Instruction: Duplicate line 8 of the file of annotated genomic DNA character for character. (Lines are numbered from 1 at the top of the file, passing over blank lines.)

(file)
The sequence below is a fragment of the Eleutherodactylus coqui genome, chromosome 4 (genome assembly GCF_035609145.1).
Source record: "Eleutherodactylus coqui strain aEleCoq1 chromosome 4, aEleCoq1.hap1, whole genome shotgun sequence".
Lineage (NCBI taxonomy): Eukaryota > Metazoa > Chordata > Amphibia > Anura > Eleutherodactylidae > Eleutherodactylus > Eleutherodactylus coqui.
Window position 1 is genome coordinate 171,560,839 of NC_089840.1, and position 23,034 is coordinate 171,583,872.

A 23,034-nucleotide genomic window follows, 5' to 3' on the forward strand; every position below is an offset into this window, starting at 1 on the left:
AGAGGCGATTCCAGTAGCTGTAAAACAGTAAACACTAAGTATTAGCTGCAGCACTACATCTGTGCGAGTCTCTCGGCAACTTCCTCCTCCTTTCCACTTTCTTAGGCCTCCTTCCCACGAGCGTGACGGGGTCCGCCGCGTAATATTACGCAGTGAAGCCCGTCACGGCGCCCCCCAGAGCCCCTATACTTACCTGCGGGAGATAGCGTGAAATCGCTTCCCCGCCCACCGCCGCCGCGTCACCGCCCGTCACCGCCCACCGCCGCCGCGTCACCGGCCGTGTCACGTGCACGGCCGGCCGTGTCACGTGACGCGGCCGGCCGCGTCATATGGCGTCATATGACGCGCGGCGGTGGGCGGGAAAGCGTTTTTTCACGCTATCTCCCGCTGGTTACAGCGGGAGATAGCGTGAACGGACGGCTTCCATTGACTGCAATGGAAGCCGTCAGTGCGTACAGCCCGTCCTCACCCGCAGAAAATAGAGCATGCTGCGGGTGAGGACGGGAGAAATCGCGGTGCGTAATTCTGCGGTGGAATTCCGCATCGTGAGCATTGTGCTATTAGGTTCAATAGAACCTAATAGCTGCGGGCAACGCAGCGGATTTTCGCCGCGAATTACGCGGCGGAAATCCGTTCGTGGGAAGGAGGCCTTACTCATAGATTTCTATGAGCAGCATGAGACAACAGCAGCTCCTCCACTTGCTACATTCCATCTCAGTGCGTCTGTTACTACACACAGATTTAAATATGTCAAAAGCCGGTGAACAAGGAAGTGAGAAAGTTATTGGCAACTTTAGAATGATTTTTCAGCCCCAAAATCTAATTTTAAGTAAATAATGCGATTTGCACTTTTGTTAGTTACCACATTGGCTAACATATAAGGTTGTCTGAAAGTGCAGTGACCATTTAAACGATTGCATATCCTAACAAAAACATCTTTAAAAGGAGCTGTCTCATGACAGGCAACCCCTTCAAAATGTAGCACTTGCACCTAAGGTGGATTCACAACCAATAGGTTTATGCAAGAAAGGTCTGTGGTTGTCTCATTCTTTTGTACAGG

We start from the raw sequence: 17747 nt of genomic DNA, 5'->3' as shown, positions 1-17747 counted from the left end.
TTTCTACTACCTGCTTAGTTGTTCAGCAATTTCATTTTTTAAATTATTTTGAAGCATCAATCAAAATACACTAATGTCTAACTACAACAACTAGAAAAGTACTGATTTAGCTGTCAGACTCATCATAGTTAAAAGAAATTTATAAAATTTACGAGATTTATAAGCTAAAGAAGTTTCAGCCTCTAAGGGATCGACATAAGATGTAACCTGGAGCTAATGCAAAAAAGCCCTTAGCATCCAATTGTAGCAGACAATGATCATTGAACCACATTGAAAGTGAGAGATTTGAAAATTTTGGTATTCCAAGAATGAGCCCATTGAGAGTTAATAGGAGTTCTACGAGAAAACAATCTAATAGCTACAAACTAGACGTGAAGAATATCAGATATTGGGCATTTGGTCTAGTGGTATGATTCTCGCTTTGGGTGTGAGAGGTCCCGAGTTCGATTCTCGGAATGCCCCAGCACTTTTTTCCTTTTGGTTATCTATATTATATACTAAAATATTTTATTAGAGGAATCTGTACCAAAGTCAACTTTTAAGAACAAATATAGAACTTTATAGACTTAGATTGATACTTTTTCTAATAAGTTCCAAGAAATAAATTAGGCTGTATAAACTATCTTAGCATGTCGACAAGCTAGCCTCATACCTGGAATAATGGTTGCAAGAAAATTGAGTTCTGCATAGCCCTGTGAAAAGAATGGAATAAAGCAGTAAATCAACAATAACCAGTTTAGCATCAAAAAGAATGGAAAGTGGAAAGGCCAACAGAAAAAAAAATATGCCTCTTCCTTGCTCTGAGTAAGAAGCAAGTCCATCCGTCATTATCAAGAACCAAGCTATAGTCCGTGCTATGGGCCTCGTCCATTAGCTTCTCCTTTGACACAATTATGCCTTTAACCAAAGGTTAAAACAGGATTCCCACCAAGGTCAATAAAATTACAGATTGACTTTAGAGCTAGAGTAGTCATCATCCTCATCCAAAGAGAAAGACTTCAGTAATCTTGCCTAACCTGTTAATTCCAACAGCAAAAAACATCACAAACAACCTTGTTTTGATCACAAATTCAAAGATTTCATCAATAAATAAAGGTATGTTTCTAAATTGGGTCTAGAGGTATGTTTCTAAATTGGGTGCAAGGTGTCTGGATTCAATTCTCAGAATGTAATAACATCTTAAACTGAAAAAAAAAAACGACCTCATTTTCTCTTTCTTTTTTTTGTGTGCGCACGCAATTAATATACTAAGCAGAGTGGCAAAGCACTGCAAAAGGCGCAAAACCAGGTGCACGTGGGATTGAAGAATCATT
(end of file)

TTTCTACTACCTGCTTAGTTGTTCAGCAATTTCATTTTTTAAATTATTTTGAAGCATCAATCAAAATACACTAATGTCTAACTACAACAACTAGAAAAGTACTGATTTAGCTGTCAGACTCATCATAGTTAAAAGAAATTTATAAAATTTACGAGATTTATAAGCTAAAGAAGTTTCAGCCTCTAAGGGATCGACATAAGATGTAACCTGGAGCTAATGCAAAAAAGCCCTTAGCATCCAATTGTAGCAGACAATGATCATTGAACCACATTGAAAGTGAGAGATTTGAAAATTTTGGTATTCCAAGAATGAGCCCATTGAGAGTTAATAGGAGTTCTACGAGAAAACAATCTAATAGCTACAAACTAGACGTGAAGAATATCAGATATTGGGCATTTGGTCTAGTGGTATGATTCTCGCTTTGGGTGTGAGAGGTCCCGAGTTCGATTCTCGGAATGCCCCAGCACTTTTTTCCTTTTGGTTATCTATATTATATACTAAAATATTTTATTAGAGGAATCTGTACCAAAGTCAACTTTTAAGAACAAATATAGAACTTTATAGACTTAGATTGATACTTTTTCTAATAAGTTCCAAGAAATAAATTAGGCTGTATAAACTATCTTAGCATGTCGACAAGCTAGCCTCATACCTGGAATAATGGTTGCAAGAAAATTGAGTTCTGCATAGCCCTGTGAAAAGAATGGAATAAAGCAGTAAATCAACAATAACCAGTTTAGCATCAAAAAGAATGGAAAGTGGAAAGGCCAACAGAAAAAAAAATATGCCTCTTCCTTGCTCTGAGTAAGAAGCAAGTCCATCCGTCATTATCAAGAACCAAGCTATAGTCCGTGCTATGGGCCTCGTCCATTAGCTTCTCCTTTGACACAATTATGCCTTTAACCAAAGGTTAAAACAGGATTCCCACCAAGGTCAATAAAATTACAGATTGACTTTAGAGCTAGAGTAGTCATCATCCTCATCCAAAGAGAAAGACTTCAGTAATCTTGCCTAACCTGTTAATTCCAACAGCAAAAAACATCACAAACAACCTTGTTTTGATCACAAATTCAAAGATTTCATCAATAAATAAAGGTATGTTTCTAAATTGGGTCTAGAGGTATGTTTCTAAATTGGGTGCAAGGTGTCTGGATTCAATTCTCAGAATGTAATAACATCTTAAACTGAAAAAAAAAAACGACCTCATTTTCTCTTTCTTTTTTTTGTGTGCGCACGCAATTAATATACTAAGCAGAGTGGCAAAGCACTGCAAAAGGCGCAAAACCAGGTGCACGTGGGATTGAAGAATCATT